Skip to Content
Streetsblog New York City home
Streetsblog New York City home
Log In
Car-Free Streets

Greenpoint Crash Kills Cyclist At a Former Open Street that Opponents Dismantled

The north Brooklyn intersection where an SUV driver fatally struck a senior cyclist has long been a terrifying crossroad of reckless driving that locals have demanded the city fix.

Firefighters help cyclist Teddy Orzechowski after an SUV driver hit him at Driggs Avenue and Monitor Street on May 12. Photo: Noel Hidalgo

The north Brooklyn intersection where an SUV driver fatally struck a senior cyclist has long been a terrifying crossroad of reckless driving that locals have demanded the city fix, and residents called the elder’s death a preventable consequence of city officials bowing to opponents of safe street infrastructure. 

Bayside resident Teddy Orzechowski, 73, died Wednesday in a hospital nearly three weeks after a motorist struck him at Driggs Avenue and Monitor Street, which is between Public School 110 and McGolrick Park, and local advocates said the Department of Transportation has failed to make the known danger zone safe. 

Orzechowski is the 15th cyclist to die in traffic violence so far this year, the highest number by this point in the year on record, according to Transportation Alternatives.

"I’m so so furious," said Bronwyn Breitner, whose two kids go to that school and who for years has advocated for safer streets in the area. "It’s on DOT to make our streets safe, there will always be opposition for whatever reason."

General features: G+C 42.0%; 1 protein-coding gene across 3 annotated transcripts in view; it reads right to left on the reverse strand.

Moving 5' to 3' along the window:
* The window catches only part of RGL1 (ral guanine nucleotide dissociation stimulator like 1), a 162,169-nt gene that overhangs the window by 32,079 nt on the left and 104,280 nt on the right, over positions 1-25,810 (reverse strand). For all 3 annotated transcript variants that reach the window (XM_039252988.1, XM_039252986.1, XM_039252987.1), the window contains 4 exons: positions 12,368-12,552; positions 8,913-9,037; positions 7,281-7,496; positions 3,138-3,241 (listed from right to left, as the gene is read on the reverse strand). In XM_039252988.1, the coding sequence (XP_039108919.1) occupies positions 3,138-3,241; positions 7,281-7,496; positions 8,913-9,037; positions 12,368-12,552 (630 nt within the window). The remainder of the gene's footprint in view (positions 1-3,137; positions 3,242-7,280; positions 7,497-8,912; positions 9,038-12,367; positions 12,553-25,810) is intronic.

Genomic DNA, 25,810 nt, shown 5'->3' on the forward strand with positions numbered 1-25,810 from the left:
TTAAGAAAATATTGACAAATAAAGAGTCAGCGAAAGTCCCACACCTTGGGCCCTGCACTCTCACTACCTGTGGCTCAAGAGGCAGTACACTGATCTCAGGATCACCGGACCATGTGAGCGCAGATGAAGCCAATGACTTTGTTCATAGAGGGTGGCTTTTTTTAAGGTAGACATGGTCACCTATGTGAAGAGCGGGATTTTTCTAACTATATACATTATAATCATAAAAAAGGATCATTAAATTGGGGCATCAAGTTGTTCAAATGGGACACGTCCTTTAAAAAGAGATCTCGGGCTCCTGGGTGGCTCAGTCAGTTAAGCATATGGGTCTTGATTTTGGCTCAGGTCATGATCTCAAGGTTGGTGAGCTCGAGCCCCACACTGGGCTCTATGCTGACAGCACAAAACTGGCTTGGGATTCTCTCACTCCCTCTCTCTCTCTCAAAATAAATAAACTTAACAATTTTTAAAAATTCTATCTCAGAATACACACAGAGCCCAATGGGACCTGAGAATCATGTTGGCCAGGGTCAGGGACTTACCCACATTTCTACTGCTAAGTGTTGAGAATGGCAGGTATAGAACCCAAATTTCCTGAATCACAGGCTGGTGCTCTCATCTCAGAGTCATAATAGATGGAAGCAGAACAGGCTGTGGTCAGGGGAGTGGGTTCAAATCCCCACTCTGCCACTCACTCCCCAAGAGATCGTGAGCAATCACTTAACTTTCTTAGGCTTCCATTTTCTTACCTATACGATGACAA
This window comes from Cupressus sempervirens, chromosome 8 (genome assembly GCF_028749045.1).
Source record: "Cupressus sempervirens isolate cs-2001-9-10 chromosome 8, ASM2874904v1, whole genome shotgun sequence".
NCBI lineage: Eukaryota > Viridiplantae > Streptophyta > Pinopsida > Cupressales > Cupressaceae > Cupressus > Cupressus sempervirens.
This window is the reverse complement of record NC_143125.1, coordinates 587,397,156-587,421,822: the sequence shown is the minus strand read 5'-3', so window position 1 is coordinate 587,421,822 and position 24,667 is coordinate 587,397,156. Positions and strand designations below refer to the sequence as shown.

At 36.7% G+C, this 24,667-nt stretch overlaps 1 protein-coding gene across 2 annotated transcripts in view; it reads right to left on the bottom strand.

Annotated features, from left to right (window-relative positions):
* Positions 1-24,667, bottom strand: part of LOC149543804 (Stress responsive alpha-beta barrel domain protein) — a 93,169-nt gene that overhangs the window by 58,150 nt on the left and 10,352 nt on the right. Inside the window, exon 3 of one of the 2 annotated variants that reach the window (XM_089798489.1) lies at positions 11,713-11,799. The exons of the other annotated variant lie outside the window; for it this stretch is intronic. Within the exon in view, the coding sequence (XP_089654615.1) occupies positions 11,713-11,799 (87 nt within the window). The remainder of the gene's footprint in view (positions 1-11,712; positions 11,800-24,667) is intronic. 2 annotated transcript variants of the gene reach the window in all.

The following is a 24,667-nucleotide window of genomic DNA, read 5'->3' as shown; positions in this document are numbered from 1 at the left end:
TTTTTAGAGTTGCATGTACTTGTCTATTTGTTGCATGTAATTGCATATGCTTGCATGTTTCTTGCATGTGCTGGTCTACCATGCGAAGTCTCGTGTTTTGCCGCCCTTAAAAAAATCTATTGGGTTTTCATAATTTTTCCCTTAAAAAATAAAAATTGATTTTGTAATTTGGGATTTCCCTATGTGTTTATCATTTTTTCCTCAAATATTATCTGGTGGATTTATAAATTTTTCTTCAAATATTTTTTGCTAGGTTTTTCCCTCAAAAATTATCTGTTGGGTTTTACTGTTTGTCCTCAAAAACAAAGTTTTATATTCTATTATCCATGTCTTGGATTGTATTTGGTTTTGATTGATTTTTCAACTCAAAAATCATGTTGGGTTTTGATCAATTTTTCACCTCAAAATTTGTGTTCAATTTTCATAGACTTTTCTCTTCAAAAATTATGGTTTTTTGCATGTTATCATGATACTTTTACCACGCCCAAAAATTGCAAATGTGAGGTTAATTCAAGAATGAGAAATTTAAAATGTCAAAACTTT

Breitner's outrage was echoed by area Assembly Member Emily Gallagher.

“The community has tried for a bike lane on this exact street & a play street in front of the school, and all were KILLED by backlash. Blood is on our hands. Shame on us,” the pol wrote on Twitter on Friday. 

There used to be an Open Street on Driggs, between Monitor Street and Meeker Avenue, along with another one on nearby Russell Street, but the safe outdoor spaces faced particularly fierce backlash among some neighbors.

Opponents assaulted a volunteer and vandalized the barricades, before — in a bizarre turn — apparently loading the barriers into the back of an Amazon-branded van one night in 2021 and tossing them into the Newtown Creek. That was the effective death knell for those two open streets, because volunteers couldn't retrieve all the gates or get enough new ones from the city.

Noel Hidalgo, who co-founded the local open streets coalition of volunteers, witnessed the aftermath of the May 12 collision just outside his apartment building and moments after he had crossed the same intersection with his son in a stroller.